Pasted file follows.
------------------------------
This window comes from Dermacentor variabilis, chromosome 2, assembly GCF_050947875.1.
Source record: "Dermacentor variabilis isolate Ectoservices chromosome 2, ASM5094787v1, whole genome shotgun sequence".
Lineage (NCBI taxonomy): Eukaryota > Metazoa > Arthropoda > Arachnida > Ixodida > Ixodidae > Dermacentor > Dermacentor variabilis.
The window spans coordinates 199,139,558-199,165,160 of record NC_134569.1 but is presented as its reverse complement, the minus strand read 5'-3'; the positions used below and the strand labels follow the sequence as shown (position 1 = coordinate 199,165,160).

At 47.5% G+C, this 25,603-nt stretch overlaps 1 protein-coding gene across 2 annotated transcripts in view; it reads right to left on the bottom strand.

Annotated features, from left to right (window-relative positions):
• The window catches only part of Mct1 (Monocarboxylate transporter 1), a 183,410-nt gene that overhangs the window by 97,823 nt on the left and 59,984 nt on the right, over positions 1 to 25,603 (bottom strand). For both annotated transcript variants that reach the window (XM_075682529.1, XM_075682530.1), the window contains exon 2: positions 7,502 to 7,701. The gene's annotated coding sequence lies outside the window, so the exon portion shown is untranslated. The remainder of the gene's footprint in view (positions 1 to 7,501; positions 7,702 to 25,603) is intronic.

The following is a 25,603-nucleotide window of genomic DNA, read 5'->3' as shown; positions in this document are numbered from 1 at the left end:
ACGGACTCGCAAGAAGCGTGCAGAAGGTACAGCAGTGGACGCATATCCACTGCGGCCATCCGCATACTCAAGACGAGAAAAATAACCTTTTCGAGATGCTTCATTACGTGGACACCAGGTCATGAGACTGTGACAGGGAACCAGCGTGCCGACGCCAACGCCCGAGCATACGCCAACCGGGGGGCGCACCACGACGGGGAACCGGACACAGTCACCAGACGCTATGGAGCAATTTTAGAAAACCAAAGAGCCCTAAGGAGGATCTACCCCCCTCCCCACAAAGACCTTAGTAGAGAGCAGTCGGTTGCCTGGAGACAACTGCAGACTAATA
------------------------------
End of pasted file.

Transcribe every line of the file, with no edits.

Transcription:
This window comes from Dermacentor variabilis, chromosome 2, assembly GCF_050947875.1.
Source record: "Dermacentor variabilis isolate Ectoservices chromosome 2, ASM5094787v1, whole genome shotgun sequence".
Lineage (NCBI taxonomy): Eukaryota > Metazoa > Arthropoda > Arachnida > Ixodida > Ixodidae > Dermacentor > Dermacentor variabilis.
The window spans coordinates 199,139,558-199,165,160 of record NC_134569.1 but is presented as its reverse complement, the minus strand read 5'-3'; the positions used below and the strand labels follow the sequence as shown (position 1 = coordinate 199,165,160).

At 47.5% G+C, this 25,603-nt stretch overlaps 1 protein-coding gene across 2 annotated transcripts in view; it reads right to left on the bottom strand.

Annotated features, from left to right (window-relative positions):
• The window catches only part of Mct1 (Monocarboxylate transporter 1), a 183,410-nt gene that overhangs the window by 97,823 nt on the left and 59,984 nt on the right, over positions 1 to 25,603 (bottom strand). For both annotated transcript variants that reach the window (XM_075682529.1, XM_075682530.1), the window contains exon 2: positions 7,502 to 7,701. The gene's annotated coding sequence lies outside the window, so the exon portion shown is untranslated. The remainder of the gene's footprint in view (positions 1 to 7,501; positions 7,702 to 25,603) is intronic.

The following is a 25,603-nucleotide window of genomic DNA, read 5'->3' as shown; positions in this document are numbered from 1 at the left end:
ACGGACTCGCAAGAAGCGTGCAGAAGGTACAGCAGTGGACGCATATCCACTGCGGCCATCCGCATACTCAAGACGAGAAAAATAACCTTTTCGAGATGCTTCATTACGTGGACACCAGGTCATGAGACTGTGACAGGGAACCAGCGTGCCGACGCCAACGCCCGAGCATACGCCAACCGGGGGGCGCACCACGACGGGGAACCGGACACAGTCACCAGACGCTATGGAGCAATTTTAGAAAACCAAAGAGCCCTAAGGAGGATCTACCCCCCTCCCCACAAAGACCTTAGTAGAGAGCAGTCGGTTGCCTGGAGACAACTGCAGACTAATA